Tim Kaine reiterates call for Congress to authorize military action against ISIL

tim kaine-newIn the wake of the Paris attacks last week, U.S. Senators Tim Kaine and Jeff Flake, both members of the Senate Foreign Relations Committee, took to the Senate floor today to renew their call for Congress to debate and vote on an Authorization for Use of Military Force (AUMF) against ISIL. In June 2015, Kaine and Flake introduced compromise authorization languageas a starting point for debate, building upon previous efforts in the Foreign Relations Committee and the President’s proposal. It was also an effort to prove to fellow members that a bipartisan authorization was within reach.

“This [ISIL] threat is mutating and growing, and at the end of last week on Friday the 13th, we saw the horror of ISIL with the grim assassination of innocents as they were enjoying dinner or going to music concerts or watching soccer games in Paris,” Kaine said in remarks on the Senate floor today. “ISIL put out a video a few days ago threatening similar attacks on Washington. ISIL is not going away. …  And so the question is, how long will Congress continue to be silent about this? Congress has seemed to prefer a strategy of ‘criticize what the President’s doing’ … but it’s not enough for this body that has a constitutional authority in matters of war to just criticize the commander in chief. What we’ve done is sat on the sidelines and criticized, but we have not been willing either to vote to authorize what’s going on, vote to stop what’s going on or vote to refine or revise what’s going on.”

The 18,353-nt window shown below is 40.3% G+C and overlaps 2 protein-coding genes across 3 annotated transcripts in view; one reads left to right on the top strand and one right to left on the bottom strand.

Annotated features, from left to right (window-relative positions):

“To the extent that the administration’s strategy is not what we would want it to be, they have to present a strategy to Congress,” Kaine continued. “Then we ask tough questions of the witnesses and we refine it and it gets better — and we do that all in the view of the American public so they can be educated about what’s at stake. When you don’t have the debate, you don’t put before the American public the reasons for the involvement, and that is desperately needed.”

“With thousands of servicemembers in support of Operation Inherent Resolve and attacks happening all over the world, the notion that a fourteen-year old statute aimed at another enemy is any kind of a substitute for Congressional authorization to go after ISIL is insufficient,” said Flake. “Operation Inherent Resolve warrants its own authorization not just because of its size and duration, because Americans are dying in pursuit of it, or because it is directed against an enemy that’s a threat to humanity. This mission warrants its own authorization because we want it to succeed. We want the world to know that the United States speaks with one voice.”